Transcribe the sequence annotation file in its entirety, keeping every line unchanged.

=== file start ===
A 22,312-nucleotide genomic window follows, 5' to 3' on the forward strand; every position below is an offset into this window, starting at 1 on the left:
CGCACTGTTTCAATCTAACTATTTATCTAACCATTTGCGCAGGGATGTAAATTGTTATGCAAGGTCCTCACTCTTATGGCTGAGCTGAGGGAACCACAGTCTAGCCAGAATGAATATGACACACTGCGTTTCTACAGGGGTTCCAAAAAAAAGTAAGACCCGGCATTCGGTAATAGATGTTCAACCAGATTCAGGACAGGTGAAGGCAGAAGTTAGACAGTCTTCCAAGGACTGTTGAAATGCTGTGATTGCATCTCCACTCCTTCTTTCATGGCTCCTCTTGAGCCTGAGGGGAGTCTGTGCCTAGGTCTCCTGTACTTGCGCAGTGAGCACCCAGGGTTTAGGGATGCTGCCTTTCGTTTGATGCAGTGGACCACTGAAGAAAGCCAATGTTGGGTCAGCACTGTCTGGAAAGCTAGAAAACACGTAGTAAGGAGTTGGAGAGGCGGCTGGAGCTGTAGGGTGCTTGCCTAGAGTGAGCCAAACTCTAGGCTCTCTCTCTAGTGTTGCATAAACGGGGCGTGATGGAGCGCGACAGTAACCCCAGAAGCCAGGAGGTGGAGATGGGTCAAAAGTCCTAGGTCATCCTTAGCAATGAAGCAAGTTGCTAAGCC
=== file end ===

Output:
A 22,312-nucleotide genomic window follows, 5' to 3' on the forward strand; every position below is an offset into this window, starting at 1 on the left:
CGCACTGTTTCAATCTAACTATTTATCTAACCATTTGCGCAGGGATGTAAATTGTTATGCAAGGTCCTCACTCTTATGGCTGAGCTGAGGGAACCACAGTCTAGCCAGAATGAATATGACACACTGCGTTTCTACAGGGGTTCCAAAAAAAAGTAAGACCCGGCATTCGGTAATAGATGTTCAACCAGATTCAGGACAGGTGAAGGCAGAAGTTAGACAGTCTTCCAAGGACTGTTGAAATGCTGTGATTGCATCTCCACTCCTTCTTTCATGGCTCCTCTTGAGCCTGAGGGGAGTCTGTGCCTAGGTCTCCTGTACTTGCGCAGTGAGCACCCAGGGTTTAGGGATGCTGCCTTTCGTTTGATGCAGTGGACCACTGAAGAAAGCCAATGTTGGGTCAGCACTGTCTGGAAAGCTAGAAAACACGTAGTAAGGAGTTGGAGAGGCGGCTGGAGCTGTAGGGTGCTTGCCTAGAGTGAGCCAAACTCTAGGCTCTCTCTCTAGTGTTGCATAAACGGGGCGTGATGGAGCGCGACAGTAACCCCAGAAGCCAGGAGGTGGAGATGGGTCAAAAGTCCTAGGTCATCCTTAGCAATGAAGCAAGTTGCTAAGCC